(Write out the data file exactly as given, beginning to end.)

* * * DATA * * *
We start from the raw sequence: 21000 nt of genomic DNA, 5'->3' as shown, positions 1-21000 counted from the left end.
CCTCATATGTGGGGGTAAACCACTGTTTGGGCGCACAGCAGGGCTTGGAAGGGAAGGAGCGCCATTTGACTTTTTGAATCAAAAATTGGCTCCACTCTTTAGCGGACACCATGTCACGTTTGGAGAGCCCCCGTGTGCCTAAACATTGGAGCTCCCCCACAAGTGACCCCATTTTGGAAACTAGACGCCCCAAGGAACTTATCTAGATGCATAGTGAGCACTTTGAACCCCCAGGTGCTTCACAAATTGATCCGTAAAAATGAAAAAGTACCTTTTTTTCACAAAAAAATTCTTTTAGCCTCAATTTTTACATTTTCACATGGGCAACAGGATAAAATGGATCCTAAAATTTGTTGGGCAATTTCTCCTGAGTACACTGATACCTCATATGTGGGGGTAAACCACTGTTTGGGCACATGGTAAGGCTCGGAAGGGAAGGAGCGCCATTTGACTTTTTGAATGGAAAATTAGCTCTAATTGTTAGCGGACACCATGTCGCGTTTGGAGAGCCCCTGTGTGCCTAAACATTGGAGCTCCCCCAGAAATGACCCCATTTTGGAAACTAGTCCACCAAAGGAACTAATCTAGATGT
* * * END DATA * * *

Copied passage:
We start from the raw sequence: 21000 nt of genomic DNA, 5'->3' as shown, positions 1-21000 counted from the left end.
CCTCATATGTGGGGGTAAACCACTGTTTGGGCGCACAGCAGGGCTTGGAAGGGAAGGAGCGCCATTTGACTTTTTGAATCAAAAATTGGCTCCACTCTTTAGCGGACACCATGTCACGTTTGGAGAGCCCCCGTGTGCCTAAACATTGGAGCTCCCCCACAAGTGACCCCATTTTGGAAACTAGACGCCCCAAGGAACTTATCTAGATGCATAGTGAGCACTTTGAACCCCCAGGTGCTTCACAAATTGATCCGTAAAAATGAAAAAGTACCTTTTTTTCACAAAAAAATTCTTTTAGCCTCAATTTTTACATTTTCACATGGGCAACAGGATAAAATGGATCCTAAAATTTGTTGGGCAATTTCTCCTGAGTACACTGATACCTCATATGTGGGGGTAAACCACTGTTTGGGCACATGGTAAGGCTCGGAAGGGAAGGAGCGCCATTTGACTTTTTGAATGGAAAATTAGCTCTAATTGTTAGCGGACACCATGTCGCGTTTGGAGAGCCCCTGTGTGCCTAAACATTGGAGCTCCCCCAGAAATGACCCCATTTTGGAAACTAGTCCACCAAAGGAACTAATCTAGATGT